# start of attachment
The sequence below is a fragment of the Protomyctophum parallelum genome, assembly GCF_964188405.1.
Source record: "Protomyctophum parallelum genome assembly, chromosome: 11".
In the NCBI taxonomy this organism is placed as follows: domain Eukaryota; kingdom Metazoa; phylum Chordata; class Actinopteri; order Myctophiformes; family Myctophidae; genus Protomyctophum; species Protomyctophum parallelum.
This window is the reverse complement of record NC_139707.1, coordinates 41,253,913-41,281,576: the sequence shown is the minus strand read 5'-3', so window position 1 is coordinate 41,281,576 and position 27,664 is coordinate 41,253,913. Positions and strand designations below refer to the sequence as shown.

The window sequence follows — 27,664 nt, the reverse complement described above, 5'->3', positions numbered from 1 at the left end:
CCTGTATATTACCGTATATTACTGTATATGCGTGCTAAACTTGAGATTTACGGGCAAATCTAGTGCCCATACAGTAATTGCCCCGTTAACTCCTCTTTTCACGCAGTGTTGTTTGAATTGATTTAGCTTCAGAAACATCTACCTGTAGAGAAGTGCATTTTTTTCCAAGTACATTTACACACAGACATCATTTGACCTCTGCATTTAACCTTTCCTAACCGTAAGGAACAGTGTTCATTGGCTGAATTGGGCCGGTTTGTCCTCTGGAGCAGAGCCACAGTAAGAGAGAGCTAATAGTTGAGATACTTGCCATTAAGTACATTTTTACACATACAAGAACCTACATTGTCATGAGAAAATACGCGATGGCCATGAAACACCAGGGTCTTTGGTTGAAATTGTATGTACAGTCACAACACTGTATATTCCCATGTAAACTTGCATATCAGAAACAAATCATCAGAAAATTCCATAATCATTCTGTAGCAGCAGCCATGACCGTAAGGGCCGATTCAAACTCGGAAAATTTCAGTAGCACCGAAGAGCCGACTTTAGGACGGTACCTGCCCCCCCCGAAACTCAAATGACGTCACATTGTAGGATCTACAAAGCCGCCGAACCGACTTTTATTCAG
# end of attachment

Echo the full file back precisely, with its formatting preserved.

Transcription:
The sequence below is a fragment of the Protomyctophum parallelum genome, assembly GCF_964188405.1.
Source record: "Protomyctophum parallelum genome assembly, chromosome: 11".
In the NCBI taxonomy this organism is placed as follows: domain Eukaryota; kingdom Metazoa; phylum Chordata; class Actinopteri; order Myctophiformes; family Myctophidae; genus Protomyctophum; species Protomyctophum parallelum.
This window is the reverse complement of record NC_139707.1, coordinates 41,253,913-41,281,576: the sequence shown is the minus strand read 5'-3', so window position 1 is coordinate 41,281,576 and position 27,664 is coordinate 41,253,913. Positions and strand designations below refer to the sequence as shown.

The window sequence follows — 27,664 nt, the reverse complement described above, 5'->3', positions numbered from 1 at the left end:
CCTGTATATTACCGTATATTACTGTATATGCGTGCTAAACTTGAGATTTACGGGCAAATCTAGTGCCCATACAGTAATTGCCCCGTTAACTCCTCTTTTCACGCAGTGTTGTTTGAATTGATTTAGCTTCAGAAACATCTACCTGTAGAGAAGTGCATTTTTTTCCAAGTACATTTACACACAGACATCATTTGACCTCTGCATTTAACCTTTCCTAACCGTAAGGAACAGTGTTCATTGGCTGAATTGGGCCGGTTTGTCCTCTGGAGCAGAGCCACAGTAAGAGAGAGCTAATAGTTGAGATACTTGCCATTAAGTACATTTTTACACATACAAGAACCTACATTGTCATGAGAAAATACGCGATGGCCATGAAACACCAGGGTCTTTGGTTGAAATTGTATGTACAGTCACAACACTGTATATTCCCATGTAAACTTGCATATCAGAAACAAATCATCAGAAAATTCCATAATCATTCTGTAGCAGCAGCCATGACCGTAAGGGCCGATTCAAACTCGGAAAATTTCAGTAGCACCGAAGAGCCGACTTTAGGACGGTACCTGCCCCCCCCGAAACTCAAATGACGTCACATTGTAGGATCTACAAAGCCGCCGAACCGACTTTTATTCAG